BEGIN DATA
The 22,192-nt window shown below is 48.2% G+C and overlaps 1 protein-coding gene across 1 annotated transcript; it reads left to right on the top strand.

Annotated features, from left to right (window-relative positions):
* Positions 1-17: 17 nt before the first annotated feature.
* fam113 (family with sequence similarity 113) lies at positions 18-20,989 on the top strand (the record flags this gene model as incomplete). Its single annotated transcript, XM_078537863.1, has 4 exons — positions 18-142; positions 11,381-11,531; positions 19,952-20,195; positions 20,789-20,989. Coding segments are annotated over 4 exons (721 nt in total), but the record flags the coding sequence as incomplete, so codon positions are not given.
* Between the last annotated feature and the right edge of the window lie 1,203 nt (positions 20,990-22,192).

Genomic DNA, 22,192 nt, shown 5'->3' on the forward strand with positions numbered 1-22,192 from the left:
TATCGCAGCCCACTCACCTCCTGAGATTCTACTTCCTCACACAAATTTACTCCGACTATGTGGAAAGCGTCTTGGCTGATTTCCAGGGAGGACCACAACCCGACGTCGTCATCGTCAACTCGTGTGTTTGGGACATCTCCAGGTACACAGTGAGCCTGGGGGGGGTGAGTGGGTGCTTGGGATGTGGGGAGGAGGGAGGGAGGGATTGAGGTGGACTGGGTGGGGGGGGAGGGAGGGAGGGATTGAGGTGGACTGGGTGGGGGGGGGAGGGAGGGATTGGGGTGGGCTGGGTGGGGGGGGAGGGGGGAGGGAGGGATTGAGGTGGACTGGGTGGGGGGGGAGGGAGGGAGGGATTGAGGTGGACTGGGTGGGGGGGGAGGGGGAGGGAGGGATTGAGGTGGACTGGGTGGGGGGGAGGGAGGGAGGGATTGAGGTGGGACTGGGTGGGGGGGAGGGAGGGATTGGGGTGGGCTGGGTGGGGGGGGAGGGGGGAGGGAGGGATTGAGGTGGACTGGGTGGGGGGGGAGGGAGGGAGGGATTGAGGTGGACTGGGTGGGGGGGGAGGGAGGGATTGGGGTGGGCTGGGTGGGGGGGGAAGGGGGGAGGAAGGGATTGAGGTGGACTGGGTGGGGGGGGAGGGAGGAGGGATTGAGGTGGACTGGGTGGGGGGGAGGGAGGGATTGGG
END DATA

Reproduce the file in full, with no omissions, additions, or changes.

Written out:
The 22,192-nt window shown below is 48.2% G+C and overlaps 1 protein-coding gene across 1 annotated transcript; it reads left to right on the top strand.

Annotated features, from left to right (window-relative positions):
* Positions 1-17: 17 nt before the first annotated feature.
* fam113 (family with sequence similarity 113) lies at positions 18-20,989 on the top strand (the record flags this gene model as incomplete). Its single annotated transcript, XM_078537863.1, has 4 exons — positions 18-142; positions 11,381-11,531; positions 19,952-20,195; positions 20,789-20,989. Coding segments are annotated over 4 exons (721 nt in total), but the record flags the coding sequence as incomplete, so codon positions are not given.
* Between the last annotated feature and the right edge of the window lie 1,203 nt (positions 20,990-22,192).

Genomic DNA, 22,192 nt, shown 5'->3' on the forward strand with positions numbered 1-22,192 from the left:
TATCGCAGCCCACTCACCTCCTGAGATTCTACTTCCTCACACAAATTTACTCCGACTATGTGGAAAGCGTCTTGGCTGATTTCCAGGGAGGACCACAACCCGACGTCGTCATCGTCAACTCGTGTGTTTGGGACATCTCCAGGTACACAGTGAGCCTGGGGGGGGTGAGTGGGTGCTTGGGATGTGGGGAGGAGGGAGGGAGGGATTGAGGTGGACTGGGTGGGGGGGGAGGGAGGGAGGGATTGAGGTGGACTGGGTGGGGGGGGGAGGGAGGGATTGGGGTGGGCTGGGTGGGGGGGGAGGGGGGAGGGAGGGATTGAGGTGGACTGGGTGGGGGGGGAGGGAGGGAGGGATTGAGGTGGACTGGGTGGGGGGGGAGGGGGAGGGAGGGATTGAGGTGGACTGGGTGGGGGGGAGGGAGGGAGGGATTGAGGTGGGACTGGGTGGGGGGGAGGGAGGGATTGGGGTGGGCTGGGTGGGGGGGGAGGGGGGAGGGAGGGATTGAGGTGGACTGGGTGGGGGGGGAGGGAGGGAGGGATTGAGGTGGACTGGGTGGGGGGGGAGGGAGGGATTGGGGTGGGCTGGGTGGGGGGGGAAGGGGGGAGGAAGGGATTGAGGTGGACTGGGTGGGGGGGGAGGGAGGAGGGATTGAGGTGGACTGGGTGGGGGGGAGGGAGGGATTGGG